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    Transformative Approach Uses The Human Body to Recharge Smartwatches

    As smartwatches are increasingly able to monitor the vital signs of health, including what’s going on when we sleep, a problem has emerged: Those wearable, wireless devices are often disconnected from our body overnight, being charged at the bedside.

    Assistant professor in the University of Massachusetts Amherst College of Information and Computer Sciences and director of the Advanced Human Health Analytics Laboratory tells, “Quality of sleep and its patterns contain a lot of important information about patients’ health conditions”.

    But that information can’t be tracked on smartwatches if the wearable devices are being charged as users sleep, which prior research has shown is frequently the case. Lee adds, “The main reason users discontinue the long-term use of wearable devices is because they have to frequently charge the on-device battery.”

    Pondering this problem, Researcher brainstormed with UMass Amherst wearable computing engineer to find a solution to continuously recharge these devices on the body so they can monitor the user’s health 24/7.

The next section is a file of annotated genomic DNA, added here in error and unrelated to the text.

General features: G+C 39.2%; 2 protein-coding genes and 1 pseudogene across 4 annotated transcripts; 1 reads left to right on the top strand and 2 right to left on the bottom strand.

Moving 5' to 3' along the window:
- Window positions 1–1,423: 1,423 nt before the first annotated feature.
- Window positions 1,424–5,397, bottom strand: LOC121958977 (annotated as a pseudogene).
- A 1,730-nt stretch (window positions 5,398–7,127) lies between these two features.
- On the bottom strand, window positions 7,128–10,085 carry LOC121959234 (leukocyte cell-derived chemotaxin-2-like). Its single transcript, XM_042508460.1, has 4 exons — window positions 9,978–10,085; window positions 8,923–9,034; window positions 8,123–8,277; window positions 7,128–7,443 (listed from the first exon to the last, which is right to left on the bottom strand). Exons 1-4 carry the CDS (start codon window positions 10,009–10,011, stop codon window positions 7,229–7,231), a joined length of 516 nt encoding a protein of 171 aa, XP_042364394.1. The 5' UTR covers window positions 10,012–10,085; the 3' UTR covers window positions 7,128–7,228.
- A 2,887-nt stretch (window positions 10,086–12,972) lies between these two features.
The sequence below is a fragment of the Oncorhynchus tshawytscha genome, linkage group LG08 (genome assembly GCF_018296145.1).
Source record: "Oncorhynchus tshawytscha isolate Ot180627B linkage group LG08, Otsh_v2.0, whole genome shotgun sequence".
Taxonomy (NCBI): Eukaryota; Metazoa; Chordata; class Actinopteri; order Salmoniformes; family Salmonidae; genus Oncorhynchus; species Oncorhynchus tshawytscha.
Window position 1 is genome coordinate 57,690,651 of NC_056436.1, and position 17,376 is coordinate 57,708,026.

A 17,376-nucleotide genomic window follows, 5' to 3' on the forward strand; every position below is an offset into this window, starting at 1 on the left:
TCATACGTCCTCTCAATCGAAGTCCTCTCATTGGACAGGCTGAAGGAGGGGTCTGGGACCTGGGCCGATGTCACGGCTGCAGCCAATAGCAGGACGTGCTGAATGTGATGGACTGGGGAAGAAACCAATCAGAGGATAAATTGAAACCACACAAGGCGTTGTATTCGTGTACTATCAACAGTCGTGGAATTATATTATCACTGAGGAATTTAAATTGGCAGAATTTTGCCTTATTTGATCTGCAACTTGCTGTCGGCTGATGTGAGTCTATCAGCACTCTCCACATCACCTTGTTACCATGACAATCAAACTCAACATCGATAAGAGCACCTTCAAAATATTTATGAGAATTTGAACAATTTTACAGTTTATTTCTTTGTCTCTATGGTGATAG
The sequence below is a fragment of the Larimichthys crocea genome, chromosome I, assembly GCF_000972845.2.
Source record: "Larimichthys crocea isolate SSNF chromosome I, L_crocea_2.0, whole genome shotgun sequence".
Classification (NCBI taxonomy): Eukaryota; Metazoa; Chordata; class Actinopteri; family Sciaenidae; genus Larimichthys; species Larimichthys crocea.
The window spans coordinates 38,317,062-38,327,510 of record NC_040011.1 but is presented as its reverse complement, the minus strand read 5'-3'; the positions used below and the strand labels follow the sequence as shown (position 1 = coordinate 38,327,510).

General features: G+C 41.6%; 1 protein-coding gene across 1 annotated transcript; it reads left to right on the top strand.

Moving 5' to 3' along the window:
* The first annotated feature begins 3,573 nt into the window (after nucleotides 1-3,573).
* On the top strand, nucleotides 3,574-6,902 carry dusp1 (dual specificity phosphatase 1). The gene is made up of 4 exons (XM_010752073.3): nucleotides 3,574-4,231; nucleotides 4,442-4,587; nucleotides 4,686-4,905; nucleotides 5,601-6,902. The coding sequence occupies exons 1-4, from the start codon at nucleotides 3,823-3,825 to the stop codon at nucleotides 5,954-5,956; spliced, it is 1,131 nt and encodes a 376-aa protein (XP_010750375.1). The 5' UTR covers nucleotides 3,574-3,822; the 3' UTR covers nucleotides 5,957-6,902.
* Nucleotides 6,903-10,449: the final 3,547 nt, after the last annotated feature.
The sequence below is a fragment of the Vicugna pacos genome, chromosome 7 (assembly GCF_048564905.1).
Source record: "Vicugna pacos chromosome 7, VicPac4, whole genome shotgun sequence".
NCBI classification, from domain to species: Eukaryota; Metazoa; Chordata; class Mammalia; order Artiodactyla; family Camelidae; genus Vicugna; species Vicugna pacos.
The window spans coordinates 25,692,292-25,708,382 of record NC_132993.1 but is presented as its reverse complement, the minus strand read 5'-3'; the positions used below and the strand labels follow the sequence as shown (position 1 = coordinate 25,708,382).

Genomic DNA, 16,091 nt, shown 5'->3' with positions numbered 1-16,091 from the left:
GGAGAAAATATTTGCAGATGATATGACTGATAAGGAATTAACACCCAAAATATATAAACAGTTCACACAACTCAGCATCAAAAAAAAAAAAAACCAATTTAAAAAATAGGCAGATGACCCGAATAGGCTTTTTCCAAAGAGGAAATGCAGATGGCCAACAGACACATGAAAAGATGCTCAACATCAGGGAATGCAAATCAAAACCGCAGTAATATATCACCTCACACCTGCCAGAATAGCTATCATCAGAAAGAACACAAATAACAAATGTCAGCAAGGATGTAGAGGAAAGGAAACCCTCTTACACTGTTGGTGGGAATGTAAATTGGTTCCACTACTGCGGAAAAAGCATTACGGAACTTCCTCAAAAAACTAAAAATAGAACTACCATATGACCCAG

The scientists’ aha moment came when they realized “human skin is a conductible material, Why can’t they instrument daily objects, such as the office desk, chair and car steering wheel, so they can seamlessly transfer power through human skin to charge up a watch or any wearable sensor while the users interact with them? Like, using human skin as a wire.

    Then they can motivate people to do things like sleep tracking because they never have to take their watch off to charge it.

    Interactive Mobile, Wearable and Ubiquitous Technologies, Researchers lay out the technical groundwork and showcase its feasibility. They are hopeful that this will open a lot of possibilities toward the development of battery-less wearable devices both for consumer and clinical applications.

    The UMass Amherst team received a $598,720 grant from the National Science Foundation to continue to develop the system’s hardware and software.

    Assistant professor of electrical and computer engineering, explains how the technology uses human tissue as a transfer medium for power. In the device they have electrode that couples to the human body, which you could think of as the red wire. if you’re thinking of a traditional battery with a pair of red and black wires.

    ELE Times Research Desk
    ELE Times Research Deskhttps://www.eletimes.com
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